Notes

Acknowledgments

The EPIC study was funded by “Europe Against Cancer” Programme of the European Commission (SANCO); Ligue contre le Cancer (France); Société 3M (France); Mutuelle Générale de l’Education Nationale; Institut National de la Santé et de la Recherche Médicale (INSERM); German Cancer Aid; German Cancer Research Center; German Federal Ministry of Education and Research; Danish Cancer Society; Health Research Fund (FIS) of the Spanish Ministry of Health (RCESP-C03/09); the participating regional governments and institutions of Spain; Cancer Research UK; Medical Research Council, UK; the Stroke Association, UK; British Heart Foundation; Department of Health, UK; Food Standards Agency, UK; the Wellcome Trust, UK; Greek Ministry of Education; Greek Ministry of Health and Social Solidarity; Hellenic Health Foundation and Stavros Niarchos Foundation; Italian Association for Research on Cancer; Italian National Research Council; Dutch Ministry of Public Health, Welfare and Sports; Dutch Ministry of Health; Dutch Prevention Funds; LK Research Funds; Dutch ZON (Zorg Onderzoek Nederland); World Cancer Research Fund (WCRF); Swedish Cancer Society; Swedish Scientific Council; Regional Government of Skane, Sweden; Norwegian Cancer Society.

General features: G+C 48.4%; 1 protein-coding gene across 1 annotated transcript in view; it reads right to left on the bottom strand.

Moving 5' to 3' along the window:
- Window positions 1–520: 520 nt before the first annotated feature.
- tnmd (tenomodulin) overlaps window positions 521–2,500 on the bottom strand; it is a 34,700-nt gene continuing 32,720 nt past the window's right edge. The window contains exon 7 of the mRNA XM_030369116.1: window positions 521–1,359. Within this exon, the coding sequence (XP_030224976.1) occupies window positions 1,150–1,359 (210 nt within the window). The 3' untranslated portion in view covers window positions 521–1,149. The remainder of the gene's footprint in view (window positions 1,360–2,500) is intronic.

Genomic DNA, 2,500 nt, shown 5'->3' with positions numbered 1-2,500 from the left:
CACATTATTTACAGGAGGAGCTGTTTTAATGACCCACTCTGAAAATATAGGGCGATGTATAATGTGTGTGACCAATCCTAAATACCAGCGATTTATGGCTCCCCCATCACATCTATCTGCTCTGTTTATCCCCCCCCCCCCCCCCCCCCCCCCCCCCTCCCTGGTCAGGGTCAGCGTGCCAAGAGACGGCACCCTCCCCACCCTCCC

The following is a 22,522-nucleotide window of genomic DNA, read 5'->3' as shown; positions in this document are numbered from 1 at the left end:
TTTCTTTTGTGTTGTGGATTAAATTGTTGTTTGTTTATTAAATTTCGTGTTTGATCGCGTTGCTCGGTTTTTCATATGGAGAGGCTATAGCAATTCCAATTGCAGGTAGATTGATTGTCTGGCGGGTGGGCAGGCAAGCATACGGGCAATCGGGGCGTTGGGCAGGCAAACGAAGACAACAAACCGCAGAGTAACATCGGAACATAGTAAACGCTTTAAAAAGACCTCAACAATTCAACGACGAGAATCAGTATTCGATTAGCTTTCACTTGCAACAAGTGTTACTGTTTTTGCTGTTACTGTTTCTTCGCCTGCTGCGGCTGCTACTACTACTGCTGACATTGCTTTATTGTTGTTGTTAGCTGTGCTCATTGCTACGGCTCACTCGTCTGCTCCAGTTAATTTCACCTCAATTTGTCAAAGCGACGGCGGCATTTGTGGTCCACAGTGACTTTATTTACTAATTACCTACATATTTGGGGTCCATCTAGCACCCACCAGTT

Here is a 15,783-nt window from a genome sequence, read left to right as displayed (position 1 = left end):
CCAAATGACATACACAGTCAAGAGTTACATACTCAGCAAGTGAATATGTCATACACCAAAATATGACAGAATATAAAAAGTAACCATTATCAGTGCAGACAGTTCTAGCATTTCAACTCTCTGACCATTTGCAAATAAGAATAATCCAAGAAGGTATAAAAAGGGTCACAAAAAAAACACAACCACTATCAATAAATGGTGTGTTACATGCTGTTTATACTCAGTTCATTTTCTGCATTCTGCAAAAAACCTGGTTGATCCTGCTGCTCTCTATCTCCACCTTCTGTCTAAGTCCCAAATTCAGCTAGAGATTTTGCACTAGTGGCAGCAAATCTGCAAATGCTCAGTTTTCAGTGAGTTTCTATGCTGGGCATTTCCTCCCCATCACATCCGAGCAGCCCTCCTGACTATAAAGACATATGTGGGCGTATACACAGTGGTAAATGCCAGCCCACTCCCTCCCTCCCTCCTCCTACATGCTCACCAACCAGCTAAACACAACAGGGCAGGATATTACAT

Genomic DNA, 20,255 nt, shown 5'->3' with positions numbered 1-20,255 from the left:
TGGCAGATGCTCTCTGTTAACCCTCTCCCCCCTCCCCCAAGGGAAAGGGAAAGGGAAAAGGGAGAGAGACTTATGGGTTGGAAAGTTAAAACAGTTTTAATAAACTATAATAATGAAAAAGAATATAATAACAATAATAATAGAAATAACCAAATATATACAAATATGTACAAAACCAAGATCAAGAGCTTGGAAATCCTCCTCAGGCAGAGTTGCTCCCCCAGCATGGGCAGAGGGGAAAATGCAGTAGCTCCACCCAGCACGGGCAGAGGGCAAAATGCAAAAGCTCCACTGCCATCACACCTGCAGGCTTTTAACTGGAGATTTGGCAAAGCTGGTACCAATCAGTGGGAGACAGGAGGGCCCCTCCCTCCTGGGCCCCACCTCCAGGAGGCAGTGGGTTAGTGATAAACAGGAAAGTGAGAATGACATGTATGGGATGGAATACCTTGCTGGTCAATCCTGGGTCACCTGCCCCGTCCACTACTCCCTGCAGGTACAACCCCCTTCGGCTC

Conflict of interest statement

None declared.

Supplementary material

10549_2009_444_MOESM1_ESM.pdf (55 kb)
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Copyright information

© Springer Science+Business Media, LLC. 2009

Authors and Affiliations

  • G. Nagel
    • 1
  • J. Linseisen
    • 2
  • C. H. van Gils
    • 4
  • P. H. Peeters
    • 4
  • M. C. Boutron-Ruault
    • 5
  • F. Clavel-Chapelon
    • 5